Oklahoma

Economy, Energy, Natural Resources: Policy to People

‘Pruitt Didn’t Follow State Law on Reporting Outside Attorney Costs’

Attorney General Scott Pruitt, who is about to face Senate hearings to confirm his nomination as administrator of the EPA, has failed to follow a state law requiring his agency to report spending on outside attorneys, The Frontier’s Ziva Branstetter reports.

Pruitt didn’t follow state law on reporting outside attorney costs

The Frontier first asked his office for records last month showing how much it spent each year on outside legal contracts. Though the office posted the reports to the attorney general’s website late Tuesday, they do not include Pruitt’s office in the list of reports. Continue Reading

‘Pruitt Fundraising PACs to Wind Down by EPA Confirmation Hearing, Attorney Says’

An attorney for Scott Pruitt two political action committees says the groups will be terminated by the time the Oklahoma attorney general’s Senate confirmation hearings for administrator of the U.S. Environmental Protection Agency, The Oklahoman’s Paul Monies reports:

Pruitt fundraising PACs to wind down by EPA confirmation hearing, attorney says

Two federal political action committees formed to support Oklahoma Attorney General Scott Pruitt and conservative causes will shutter operations this month ahead of his planned Senate confirmation hearings for administrator of the Environmental Protection Agency. Continue Reading

$2.6 Million Paid By Farmers And Ranchers Missing From Oklahoma Beef Council

A foreman at the Shirley Ranch helps unload a trailer of Red Angus cattle to winter in a pasture near Alva, Okla.

Joe Wertz / StateImpact Oklahoma

A foreman at the Shirley Ranch helps unload a trailer of Red Angus cattle to winter in a pasture near Alva, Okla.

A federal investigation has been launched into the alleged embezzlement of $2.6 million by an employee of an obscure state board that promotes the beef industry, money created by a mandatory government program funded by farmers and ranchers. Continue Reading

Why Oklahoma and Other Red States Might Pump Up Gasoline Taxes to Fill Budget Holes

An abandoned gas station near Edmond, Okla.

Michael Kesler / Flickr/CC BY-NC-ND 2.0

An abandoned gas station near Edmond, Okla.

Oklahoma lawmakers are staring into a budget hole that’s nearly $900 million deep — and they might not be able to cut their way out of it. Legislators are considering tax increases to help fund state government, and one idea is gaining traction: Hiking taxes on gasoline and diesel.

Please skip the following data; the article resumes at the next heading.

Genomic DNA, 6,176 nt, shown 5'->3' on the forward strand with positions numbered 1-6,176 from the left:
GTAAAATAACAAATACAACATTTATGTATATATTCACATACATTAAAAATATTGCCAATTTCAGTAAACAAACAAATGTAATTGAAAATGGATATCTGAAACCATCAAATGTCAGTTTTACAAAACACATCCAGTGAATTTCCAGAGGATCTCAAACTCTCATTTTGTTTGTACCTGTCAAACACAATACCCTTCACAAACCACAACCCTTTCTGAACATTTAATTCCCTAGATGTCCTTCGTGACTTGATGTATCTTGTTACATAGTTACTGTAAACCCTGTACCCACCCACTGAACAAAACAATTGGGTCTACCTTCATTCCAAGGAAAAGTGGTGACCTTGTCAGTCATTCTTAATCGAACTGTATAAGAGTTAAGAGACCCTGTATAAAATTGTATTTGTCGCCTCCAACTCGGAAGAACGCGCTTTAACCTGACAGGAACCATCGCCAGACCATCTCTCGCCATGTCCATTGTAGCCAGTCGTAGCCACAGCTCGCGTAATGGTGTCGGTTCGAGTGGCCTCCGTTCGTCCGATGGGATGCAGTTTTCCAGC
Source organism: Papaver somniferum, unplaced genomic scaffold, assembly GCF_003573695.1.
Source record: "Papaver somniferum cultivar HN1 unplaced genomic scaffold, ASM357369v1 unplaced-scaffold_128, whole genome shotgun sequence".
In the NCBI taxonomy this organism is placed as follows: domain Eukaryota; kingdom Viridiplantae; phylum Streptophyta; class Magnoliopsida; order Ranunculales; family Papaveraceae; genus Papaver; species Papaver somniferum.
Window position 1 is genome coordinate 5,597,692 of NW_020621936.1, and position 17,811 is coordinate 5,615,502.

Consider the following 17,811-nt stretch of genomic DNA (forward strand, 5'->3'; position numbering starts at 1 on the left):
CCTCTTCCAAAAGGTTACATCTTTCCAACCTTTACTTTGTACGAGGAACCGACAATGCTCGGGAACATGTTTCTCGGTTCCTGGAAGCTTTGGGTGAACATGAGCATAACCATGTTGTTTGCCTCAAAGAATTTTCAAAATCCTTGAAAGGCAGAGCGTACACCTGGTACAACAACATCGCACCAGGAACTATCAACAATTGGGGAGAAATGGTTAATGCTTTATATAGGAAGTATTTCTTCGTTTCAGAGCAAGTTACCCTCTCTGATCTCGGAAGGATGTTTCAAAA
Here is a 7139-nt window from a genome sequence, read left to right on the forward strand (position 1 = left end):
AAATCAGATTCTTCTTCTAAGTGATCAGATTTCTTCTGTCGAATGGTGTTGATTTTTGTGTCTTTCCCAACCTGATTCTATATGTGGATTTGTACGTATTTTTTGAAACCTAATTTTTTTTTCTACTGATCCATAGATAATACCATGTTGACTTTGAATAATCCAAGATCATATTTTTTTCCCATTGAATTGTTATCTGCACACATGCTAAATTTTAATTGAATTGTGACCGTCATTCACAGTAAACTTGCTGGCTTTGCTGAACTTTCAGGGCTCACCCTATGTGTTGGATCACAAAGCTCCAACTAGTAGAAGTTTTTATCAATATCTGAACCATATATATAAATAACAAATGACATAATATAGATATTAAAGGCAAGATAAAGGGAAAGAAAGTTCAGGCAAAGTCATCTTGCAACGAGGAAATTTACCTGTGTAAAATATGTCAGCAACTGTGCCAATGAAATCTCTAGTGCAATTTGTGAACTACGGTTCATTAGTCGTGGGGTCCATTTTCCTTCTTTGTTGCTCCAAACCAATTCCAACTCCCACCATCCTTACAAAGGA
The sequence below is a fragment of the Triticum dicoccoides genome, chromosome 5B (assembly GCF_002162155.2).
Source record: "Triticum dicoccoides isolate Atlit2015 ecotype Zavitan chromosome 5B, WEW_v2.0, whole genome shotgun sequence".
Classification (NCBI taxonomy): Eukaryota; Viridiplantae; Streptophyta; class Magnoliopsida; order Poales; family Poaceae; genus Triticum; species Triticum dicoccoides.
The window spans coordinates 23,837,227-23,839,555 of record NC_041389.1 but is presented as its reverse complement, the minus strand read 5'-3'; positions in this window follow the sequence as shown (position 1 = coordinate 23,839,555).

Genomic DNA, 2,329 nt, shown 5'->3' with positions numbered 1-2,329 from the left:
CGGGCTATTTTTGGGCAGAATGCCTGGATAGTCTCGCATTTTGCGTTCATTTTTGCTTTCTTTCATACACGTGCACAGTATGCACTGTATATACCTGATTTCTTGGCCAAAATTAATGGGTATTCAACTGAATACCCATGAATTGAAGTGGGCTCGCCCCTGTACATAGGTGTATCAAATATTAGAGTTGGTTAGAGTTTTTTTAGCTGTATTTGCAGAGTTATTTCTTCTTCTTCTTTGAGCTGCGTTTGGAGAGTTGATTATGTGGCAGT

State taxes on motor fuel haven’t been touched since 1987. There are a lot of similarities between the situation then and what Oklahoma lawmakers now face: An economy shaken by low oil prices and dwindling revenue streams to fund state government. Continue Reading

Obama Signs Bill That Officially Ends Southeast Oklahoma’s Tribal Water Fight

A sign along Oklahoma Highway 43 near Sardis Lake.

Logan Layden / StateImpact Oklahoma

A sign along Oklahoma Highway 43 near Sardis Lake.

President Barack Obama on Friday signed the Water Infrastructure Improvements for the Nation Act, which passed the U.S. Senate in the wee hours Saturday morning. The $10 billion federal bill directs money to Oklahoma to help fix and address multiple water-related problems and issues across the state.

The bill’s signing brings a formal conclusion to the years long dispute between the state and the Choctaw and Chickasaw Nations over control of water in Sardis Lake and across southeast Oklahoma. Continue Reading

Trump’s Nomination of Pruitt to EPA Casts Spotlight On States’ Crusade Against Federal ‘Overreach’

scott-pruitt2014-1_WEB

Joe Wertz / StateImpact Oklahoma

Donald Trump wants Scott Pruitt to run the U.S. Environmental Protection Agency. The Oklahoma attorney general is a fierce ally of fossil fuel companies and one of the EPA’s biggest opponents. The nomination draws a sharp line dividing industry and environmentalists that could test the limits of another big fight: state sovereignty.

Continue Reading

Oklahoma Lawmakers Consider Selling Power Plants To Fill Budget Hole

The Grand River Dam Authority's coal-fired plant in Chouteau, Okla.

Logan Layden / StateImpact Oklahoma

The Grand River Dam Authority's coal-fired plant in Chouteau, Okla.

Oil prices are on the rebound, which should eventually generate revenue and help Oklahoma’s state budget situation. Still, another budget hole — that could be as large as $600 million — will likely have to be filled during the 2017 legislative session. One emerging idea that could put an extra billion dollars in state coffers: Selling the Grand River Dam Authority. Continue Reading

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